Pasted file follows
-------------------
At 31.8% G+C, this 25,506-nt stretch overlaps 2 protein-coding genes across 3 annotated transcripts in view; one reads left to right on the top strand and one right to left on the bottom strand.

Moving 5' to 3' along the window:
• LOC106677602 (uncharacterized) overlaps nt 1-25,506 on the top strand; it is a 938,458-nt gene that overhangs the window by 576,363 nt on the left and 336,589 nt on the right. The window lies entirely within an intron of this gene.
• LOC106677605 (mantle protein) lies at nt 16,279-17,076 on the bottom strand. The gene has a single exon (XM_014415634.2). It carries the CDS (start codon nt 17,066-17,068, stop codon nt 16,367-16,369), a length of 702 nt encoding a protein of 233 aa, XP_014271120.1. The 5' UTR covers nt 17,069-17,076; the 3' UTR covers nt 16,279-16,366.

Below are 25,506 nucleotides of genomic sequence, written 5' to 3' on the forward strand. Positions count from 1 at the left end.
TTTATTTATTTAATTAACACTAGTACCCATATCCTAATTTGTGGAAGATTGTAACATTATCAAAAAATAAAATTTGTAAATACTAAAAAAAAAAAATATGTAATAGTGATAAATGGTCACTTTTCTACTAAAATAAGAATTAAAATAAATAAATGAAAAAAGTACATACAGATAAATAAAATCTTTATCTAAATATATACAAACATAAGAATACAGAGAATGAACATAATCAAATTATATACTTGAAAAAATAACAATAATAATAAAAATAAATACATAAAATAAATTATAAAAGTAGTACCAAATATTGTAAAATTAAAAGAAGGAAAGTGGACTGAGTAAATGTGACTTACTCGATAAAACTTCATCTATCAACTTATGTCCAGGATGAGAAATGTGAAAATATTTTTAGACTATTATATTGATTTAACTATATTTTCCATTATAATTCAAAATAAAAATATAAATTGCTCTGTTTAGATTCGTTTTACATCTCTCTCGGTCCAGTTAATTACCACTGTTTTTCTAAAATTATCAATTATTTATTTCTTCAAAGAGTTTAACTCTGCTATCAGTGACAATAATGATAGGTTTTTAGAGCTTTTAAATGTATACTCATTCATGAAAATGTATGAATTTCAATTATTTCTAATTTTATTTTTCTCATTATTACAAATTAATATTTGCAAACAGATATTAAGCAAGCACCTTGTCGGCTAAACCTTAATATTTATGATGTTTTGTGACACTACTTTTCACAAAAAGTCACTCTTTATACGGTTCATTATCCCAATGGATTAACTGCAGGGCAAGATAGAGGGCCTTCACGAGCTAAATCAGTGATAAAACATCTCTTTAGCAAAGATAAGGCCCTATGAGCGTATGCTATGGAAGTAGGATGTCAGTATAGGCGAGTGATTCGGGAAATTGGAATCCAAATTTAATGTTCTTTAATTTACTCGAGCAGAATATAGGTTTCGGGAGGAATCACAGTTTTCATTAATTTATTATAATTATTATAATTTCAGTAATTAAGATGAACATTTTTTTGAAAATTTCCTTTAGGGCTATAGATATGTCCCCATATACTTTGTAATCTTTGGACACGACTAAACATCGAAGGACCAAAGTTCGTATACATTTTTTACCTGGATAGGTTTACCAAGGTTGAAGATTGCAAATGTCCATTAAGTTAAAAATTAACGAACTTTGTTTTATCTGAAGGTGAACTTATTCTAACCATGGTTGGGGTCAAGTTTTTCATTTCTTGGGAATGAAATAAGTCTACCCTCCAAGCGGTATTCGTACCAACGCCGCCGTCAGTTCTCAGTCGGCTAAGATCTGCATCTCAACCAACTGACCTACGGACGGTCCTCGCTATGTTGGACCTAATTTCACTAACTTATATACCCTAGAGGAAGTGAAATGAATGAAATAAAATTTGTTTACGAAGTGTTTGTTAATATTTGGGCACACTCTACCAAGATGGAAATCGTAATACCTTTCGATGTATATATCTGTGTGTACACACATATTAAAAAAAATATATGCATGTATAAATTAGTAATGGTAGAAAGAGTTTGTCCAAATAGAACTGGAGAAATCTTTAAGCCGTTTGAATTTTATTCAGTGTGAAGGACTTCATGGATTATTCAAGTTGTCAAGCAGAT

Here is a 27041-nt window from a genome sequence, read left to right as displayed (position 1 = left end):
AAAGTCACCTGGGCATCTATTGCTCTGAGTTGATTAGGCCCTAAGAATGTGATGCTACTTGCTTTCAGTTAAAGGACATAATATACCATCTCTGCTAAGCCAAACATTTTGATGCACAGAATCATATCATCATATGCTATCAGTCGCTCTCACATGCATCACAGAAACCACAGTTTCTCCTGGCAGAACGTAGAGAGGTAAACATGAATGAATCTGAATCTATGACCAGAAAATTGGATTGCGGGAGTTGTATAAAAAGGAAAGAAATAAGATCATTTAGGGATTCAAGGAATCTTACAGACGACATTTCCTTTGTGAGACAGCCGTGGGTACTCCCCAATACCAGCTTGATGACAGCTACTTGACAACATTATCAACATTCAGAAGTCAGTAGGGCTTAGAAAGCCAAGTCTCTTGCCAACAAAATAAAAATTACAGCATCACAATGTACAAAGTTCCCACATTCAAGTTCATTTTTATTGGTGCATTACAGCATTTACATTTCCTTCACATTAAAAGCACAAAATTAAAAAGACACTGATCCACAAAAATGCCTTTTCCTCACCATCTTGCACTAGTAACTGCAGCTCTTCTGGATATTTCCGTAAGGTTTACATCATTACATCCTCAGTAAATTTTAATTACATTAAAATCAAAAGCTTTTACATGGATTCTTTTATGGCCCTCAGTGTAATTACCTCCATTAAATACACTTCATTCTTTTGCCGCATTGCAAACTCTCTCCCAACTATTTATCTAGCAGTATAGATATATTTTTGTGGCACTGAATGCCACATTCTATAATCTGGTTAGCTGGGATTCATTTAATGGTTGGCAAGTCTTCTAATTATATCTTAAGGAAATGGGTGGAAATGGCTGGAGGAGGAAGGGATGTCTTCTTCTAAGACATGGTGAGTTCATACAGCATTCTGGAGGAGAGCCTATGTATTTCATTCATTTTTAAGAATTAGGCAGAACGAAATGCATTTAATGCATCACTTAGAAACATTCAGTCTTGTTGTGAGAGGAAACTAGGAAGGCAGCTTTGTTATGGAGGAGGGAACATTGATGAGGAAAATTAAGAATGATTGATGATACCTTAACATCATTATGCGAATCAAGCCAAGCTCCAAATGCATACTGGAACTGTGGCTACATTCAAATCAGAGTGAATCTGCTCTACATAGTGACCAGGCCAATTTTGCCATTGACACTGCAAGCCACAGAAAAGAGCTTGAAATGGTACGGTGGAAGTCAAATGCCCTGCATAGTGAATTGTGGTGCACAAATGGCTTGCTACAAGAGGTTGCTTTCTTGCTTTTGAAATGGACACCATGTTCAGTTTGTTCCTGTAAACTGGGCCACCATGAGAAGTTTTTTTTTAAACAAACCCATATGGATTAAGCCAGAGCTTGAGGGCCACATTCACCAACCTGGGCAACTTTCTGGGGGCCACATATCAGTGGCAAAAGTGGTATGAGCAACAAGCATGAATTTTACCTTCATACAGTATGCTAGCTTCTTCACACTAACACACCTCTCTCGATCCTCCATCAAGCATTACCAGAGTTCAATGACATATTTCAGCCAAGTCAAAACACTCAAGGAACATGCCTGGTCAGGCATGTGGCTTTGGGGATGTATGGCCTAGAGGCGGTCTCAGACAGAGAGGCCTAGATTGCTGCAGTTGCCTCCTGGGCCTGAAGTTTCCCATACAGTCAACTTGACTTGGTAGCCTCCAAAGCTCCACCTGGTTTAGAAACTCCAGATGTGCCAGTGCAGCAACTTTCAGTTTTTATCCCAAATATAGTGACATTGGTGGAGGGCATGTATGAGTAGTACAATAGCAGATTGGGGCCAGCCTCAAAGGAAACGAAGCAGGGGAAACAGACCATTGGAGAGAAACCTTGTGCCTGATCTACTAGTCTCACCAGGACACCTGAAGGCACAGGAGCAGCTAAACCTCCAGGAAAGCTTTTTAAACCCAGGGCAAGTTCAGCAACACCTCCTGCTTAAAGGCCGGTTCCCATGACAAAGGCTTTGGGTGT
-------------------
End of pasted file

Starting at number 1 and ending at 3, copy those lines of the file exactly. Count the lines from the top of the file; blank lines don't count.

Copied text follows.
At 31.8% G+C, this 25,506-nt stretch overlaps 2 protein-coding genes across 3 annotated transcripts in view; one reads left to right on the top strand and one right to left on the bottom strand.

Moving 5' to 3' along the window:
• LOC106677602 (uncharacterized) overlaps nt 1-25,506 on the top strand; it is a 938,458-nt gene that overhangs the window by 576,363 nt on the left and 336,589 nt on the right. The window lies entirely within an intron of this gene.